Search for evidence of effective health promotion

BMJ 1998; 316 doi: https://doi.org/10.1136/bmj.316.7132.703a (Published 28 February 1998) Cite this as: BMJ 1998;316:703

Quantitative outcome evaluation with qualitative process evaluation is best

  1. Annie Britton, Research fellow,
  2. Margaret Thorogood, Reader,
  3. Yolande Coombes, Lecturer,
  4. Gillian Lewando-Hundt, Senior lecturer
  1. Health Promotion Research Unit, London School of Hygiene and Tropical Medicine, London WC1E 7HT
  2. NHS Centre for Reviews and Dissemination, University of York, York YO1 5DD

    EDITOR—Non-randomised studies are currently regarded as inferior, if not worthless, and Speller et al are right to question whether randomised controlled trials are always the best or most appropriate method of evaluating health promotion.1 Evaluation entails quantifying worth: wellbeing is an important asset but is difficult to quantify and hence to evaluate. It is important to distinguish between “not effective” and “not evaluable.”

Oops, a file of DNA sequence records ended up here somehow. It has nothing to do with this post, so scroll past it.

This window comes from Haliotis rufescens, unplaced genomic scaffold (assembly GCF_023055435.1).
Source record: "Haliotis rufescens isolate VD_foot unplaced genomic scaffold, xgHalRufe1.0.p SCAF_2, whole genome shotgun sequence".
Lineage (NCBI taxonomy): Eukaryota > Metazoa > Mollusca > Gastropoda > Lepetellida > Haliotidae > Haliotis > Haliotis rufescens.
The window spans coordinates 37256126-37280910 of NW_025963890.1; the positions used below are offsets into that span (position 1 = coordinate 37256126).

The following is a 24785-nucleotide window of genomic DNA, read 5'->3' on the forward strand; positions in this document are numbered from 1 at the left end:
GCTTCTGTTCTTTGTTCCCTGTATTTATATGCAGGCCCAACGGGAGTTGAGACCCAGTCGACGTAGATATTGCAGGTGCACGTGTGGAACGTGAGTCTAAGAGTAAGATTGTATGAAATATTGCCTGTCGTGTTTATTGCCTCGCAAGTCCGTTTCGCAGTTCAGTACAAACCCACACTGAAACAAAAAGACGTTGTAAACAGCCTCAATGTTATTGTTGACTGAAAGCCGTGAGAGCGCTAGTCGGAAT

Attribution of the effects of an intervention (and the relative costs involved) is the goal of evaluation. An insistence on randomised controlled trials ignores some of the unique features of health promotion: interventions often take place at a community or national level, the expected proportional benefits to individuals are small, and beneficial outcomes are delayed.2 Potential contamination and confounding mean that attribution can rarely be a certainty, and even when it can be, replication is limited.

    The external validity of randomised controlled trials of preventive interventions is questionable. Patients who agree to participate in such trials tend to be affluent and better educated and to …

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